Thu, 8 Aug 1996 13:54:53 -0600

At 4C's '96, I attended a roundtable with Neil Daniel, Brad Herzog,
Patricia Gillikin, and Kathryn Summers (see K.17, p. 162 if you have the
program) entitled "Textual Poaching," Sacrilege, and the Rewriting of
Authoritative Texts." All of them looked at ways to use assignments
asking students to rewrite sacred texts from their own and other
religions to launch discussions of the rhetoric, ideologies, gender bias,
and so on. Can't remember which one of them noted this point, but one
observed that students seemed to be able to analyze the texts of
religions not their own, but tended to have more difficulty looking at
texts from their own traditions with that kind of objectivity.

I've observed the same difficulty in world literature classes when I
include selections from Hebrew scriptures. Many students resist
looking at those texts from any scholarly viewpoint whatsoever. The best
tool I've found so far for getting over this hump is from the MLA
booklet on teaching the Hebrew bible. Have students compare the language
of five different English translations of the 23rd psalm (using the King
James, Rheims-Douay, Geneva and Great Bibles, and the Masoretic text) and
look at the political contexts within which those translations were
made --especially the Puritan versions, with their downplaying of royal
imagery, and the King James's use of it where the others, including the
Jewish version, have none. You can imagine the discussions that might
ensue. Something like this might be adapted for a comp class.


Margaret Barber
Dept. of English
Univ. of Southern Colorado
Pueblo, CO

On Thu, 8 Aug 1996, Nick Carbone wrote:

> Following this thread religiously has got me thinking, expecially with the
> mention of Tillich who, in the _Dynamics of Faith_wrote that one
> definition for God is 'ultimate reality,' or whatever a person believes
> to be their ultimate reality, has got me to thinking....
> Maybe I'll ask each student to bring in a religious text of their choice,
> whether from a holy book (Bible, Koran) or teachings of a philosopher
> they find that gives them religious or personal guidance. Then I'll ask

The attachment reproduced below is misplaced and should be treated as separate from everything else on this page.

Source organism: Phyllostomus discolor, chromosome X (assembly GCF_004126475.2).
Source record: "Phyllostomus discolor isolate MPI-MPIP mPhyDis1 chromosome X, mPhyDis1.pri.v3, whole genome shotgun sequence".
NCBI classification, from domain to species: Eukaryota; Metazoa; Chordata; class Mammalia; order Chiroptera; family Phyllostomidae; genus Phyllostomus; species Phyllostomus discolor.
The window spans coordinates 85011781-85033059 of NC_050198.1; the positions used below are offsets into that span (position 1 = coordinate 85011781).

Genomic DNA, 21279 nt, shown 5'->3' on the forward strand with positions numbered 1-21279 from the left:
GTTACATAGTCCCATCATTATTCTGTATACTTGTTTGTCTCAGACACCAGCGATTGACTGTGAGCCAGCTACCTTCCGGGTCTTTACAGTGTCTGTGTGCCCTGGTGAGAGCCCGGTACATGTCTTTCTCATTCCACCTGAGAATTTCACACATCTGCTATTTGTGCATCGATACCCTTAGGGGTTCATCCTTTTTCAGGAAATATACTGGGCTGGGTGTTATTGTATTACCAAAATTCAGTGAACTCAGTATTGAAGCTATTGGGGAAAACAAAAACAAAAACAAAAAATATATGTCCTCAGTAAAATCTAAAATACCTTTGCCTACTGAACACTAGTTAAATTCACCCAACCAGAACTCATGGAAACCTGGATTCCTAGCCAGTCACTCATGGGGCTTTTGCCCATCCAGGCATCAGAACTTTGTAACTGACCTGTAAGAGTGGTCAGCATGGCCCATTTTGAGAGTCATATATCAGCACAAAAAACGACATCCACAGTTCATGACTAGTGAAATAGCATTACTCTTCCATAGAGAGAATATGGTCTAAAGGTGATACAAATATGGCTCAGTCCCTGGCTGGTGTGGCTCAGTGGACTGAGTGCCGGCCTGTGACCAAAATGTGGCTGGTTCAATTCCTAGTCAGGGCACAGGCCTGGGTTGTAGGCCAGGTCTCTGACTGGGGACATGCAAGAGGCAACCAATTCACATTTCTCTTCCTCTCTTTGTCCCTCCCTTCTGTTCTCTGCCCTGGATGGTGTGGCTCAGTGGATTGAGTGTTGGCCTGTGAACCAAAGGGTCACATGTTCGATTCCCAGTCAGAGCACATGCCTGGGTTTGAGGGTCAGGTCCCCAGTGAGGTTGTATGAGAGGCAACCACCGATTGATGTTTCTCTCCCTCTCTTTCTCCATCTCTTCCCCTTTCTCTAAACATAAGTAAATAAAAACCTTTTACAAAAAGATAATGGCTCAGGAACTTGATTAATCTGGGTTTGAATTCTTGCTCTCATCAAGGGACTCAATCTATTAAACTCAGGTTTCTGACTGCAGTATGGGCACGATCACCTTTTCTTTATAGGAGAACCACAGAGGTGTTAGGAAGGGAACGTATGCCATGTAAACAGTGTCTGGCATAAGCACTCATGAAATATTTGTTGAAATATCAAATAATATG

> them to write their interpretation of the piece. They'll do it once,
> just using their own wits and habits. I want to see this version to get
> a sense of their dogmaticity. We've all noticed that first year students
> come into classes and often write very opiniated essays that brook no
> deviance or questioning of their premises or principles. So I figure
> their interpretations, or exegiseseseseses, might reflect that, what they
> are predisposed to.
> Then I'll ask them to swap essays and have their peers read it by asking
> the seven questions appended below.
> Then I'll ask them to redo the interpretation of the passage using the
> seven questions.
> Course, as with most ideas, not much may come of it, but it should be fun
> to see if students will take a rhetorical look at religious writing.
> Thanks to all for solving my what to do in the first week dilemma. Talk
> about your deus ex e-machina !
> Nick Carbone, Writing Instructor
> Marlboro College
> Marlboro, VT 05344
> Lee Odell presented the questions as part of a workshop he lead at
> Wellesley. Here are the questions:
> 1. Do writers understand their audience?
> Can they identify salient features of what their audience knows,
> and needs?
> Do their choice (of language, content, organization) seem
> appropriate for their audience?
> 2. Have they explored their topics in ways that make sense for audience?
> 3. Does the text move effectively from given to new? That is, does it
> start with something people know about, and give new information or insight.
> 4. Is there a dissonance that prompts the reader to read the text?
> Conflict, problems, tension, uncertainty?
> 5. Does the text create and fulfill expectations? What does the writer do
> to present movement?
> 6. Does the text help readers find what they are looking for?
> 7. Is there a voice in the text that's appropriate for the audience and
> their purpose?